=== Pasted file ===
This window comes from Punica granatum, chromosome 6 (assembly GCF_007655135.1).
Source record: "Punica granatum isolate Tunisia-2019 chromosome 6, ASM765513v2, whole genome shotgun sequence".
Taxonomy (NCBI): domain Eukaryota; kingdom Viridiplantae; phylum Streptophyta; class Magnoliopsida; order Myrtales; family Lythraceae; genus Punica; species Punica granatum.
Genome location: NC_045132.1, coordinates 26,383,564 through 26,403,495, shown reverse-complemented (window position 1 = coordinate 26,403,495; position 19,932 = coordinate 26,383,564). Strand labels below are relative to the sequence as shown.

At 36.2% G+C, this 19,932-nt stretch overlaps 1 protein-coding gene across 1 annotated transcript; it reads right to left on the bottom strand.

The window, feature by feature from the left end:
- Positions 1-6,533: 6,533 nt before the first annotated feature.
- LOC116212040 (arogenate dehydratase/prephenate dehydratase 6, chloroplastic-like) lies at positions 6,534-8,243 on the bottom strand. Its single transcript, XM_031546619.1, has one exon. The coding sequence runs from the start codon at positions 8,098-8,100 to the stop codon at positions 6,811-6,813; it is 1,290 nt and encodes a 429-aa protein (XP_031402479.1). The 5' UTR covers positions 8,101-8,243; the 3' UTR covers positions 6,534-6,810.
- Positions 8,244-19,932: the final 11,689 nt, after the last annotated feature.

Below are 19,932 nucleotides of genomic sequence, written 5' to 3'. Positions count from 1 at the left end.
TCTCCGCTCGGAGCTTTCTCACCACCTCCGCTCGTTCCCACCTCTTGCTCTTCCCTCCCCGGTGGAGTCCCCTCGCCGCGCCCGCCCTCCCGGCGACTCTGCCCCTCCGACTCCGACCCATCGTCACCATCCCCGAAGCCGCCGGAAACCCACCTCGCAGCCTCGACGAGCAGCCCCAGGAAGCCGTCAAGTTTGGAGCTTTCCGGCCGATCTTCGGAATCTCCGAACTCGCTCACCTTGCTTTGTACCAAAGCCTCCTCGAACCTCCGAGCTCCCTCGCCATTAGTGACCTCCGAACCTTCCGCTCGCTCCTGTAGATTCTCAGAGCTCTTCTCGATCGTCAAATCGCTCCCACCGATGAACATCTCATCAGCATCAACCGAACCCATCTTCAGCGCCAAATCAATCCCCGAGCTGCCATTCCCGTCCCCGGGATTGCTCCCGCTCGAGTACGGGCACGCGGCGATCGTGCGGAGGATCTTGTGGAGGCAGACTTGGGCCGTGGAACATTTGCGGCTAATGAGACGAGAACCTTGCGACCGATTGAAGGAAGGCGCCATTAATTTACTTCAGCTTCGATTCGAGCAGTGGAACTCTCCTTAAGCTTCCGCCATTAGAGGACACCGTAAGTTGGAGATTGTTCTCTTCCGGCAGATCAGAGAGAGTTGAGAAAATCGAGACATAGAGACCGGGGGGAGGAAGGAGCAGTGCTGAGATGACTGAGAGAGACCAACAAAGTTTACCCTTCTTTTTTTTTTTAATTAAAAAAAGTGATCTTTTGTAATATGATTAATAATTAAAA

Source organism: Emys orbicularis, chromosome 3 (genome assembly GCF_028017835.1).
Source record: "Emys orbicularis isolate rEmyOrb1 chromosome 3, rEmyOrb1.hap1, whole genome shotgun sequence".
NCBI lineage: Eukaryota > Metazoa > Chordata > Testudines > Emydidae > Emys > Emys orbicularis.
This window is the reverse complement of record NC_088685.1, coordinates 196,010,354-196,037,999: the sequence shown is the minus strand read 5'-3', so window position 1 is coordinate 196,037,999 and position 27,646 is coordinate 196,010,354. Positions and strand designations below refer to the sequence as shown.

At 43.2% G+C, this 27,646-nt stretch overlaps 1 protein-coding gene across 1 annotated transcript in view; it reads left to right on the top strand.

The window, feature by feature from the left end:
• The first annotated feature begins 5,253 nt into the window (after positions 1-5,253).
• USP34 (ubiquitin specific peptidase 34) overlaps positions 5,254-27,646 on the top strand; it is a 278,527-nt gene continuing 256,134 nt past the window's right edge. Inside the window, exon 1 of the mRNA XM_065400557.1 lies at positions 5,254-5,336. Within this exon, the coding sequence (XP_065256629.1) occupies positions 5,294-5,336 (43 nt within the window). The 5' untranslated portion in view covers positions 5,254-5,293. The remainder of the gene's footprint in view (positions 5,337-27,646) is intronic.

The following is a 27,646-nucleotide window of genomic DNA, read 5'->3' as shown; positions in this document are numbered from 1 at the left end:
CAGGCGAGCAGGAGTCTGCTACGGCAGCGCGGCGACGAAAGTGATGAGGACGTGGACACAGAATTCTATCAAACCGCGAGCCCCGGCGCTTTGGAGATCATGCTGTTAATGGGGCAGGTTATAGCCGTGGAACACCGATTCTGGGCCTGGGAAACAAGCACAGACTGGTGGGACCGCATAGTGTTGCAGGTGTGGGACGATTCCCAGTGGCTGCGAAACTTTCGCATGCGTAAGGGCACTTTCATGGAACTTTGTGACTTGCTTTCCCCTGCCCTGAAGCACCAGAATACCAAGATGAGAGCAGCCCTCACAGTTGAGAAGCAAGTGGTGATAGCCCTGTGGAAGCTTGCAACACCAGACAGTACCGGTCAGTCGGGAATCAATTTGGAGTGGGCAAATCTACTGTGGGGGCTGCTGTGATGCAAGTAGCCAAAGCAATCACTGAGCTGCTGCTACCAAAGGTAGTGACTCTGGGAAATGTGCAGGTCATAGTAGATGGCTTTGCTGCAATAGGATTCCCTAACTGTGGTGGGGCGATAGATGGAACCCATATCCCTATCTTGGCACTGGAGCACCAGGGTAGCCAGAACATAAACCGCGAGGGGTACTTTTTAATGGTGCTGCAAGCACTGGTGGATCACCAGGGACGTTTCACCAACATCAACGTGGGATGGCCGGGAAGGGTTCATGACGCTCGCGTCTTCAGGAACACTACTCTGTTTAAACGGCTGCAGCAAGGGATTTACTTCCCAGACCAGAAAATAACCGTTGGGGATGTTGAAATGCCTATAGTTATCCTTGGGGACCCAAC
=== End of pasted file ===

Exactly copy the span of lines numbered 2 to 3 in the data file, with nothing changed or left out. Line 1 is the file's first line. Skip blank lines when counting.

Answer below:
Source record: "Punica granatum isolate Tunisia-2019 chromosome 6, ASM765513v2, whole genome shotgun sequence".
Taxonomy (NCBI): domain Eukaryota; kingdom Viridiplantae; phylum Streptophyta; class Magnoliopsida; order Myrtales; family Lythraceae; genus Punica; species Punica granatum.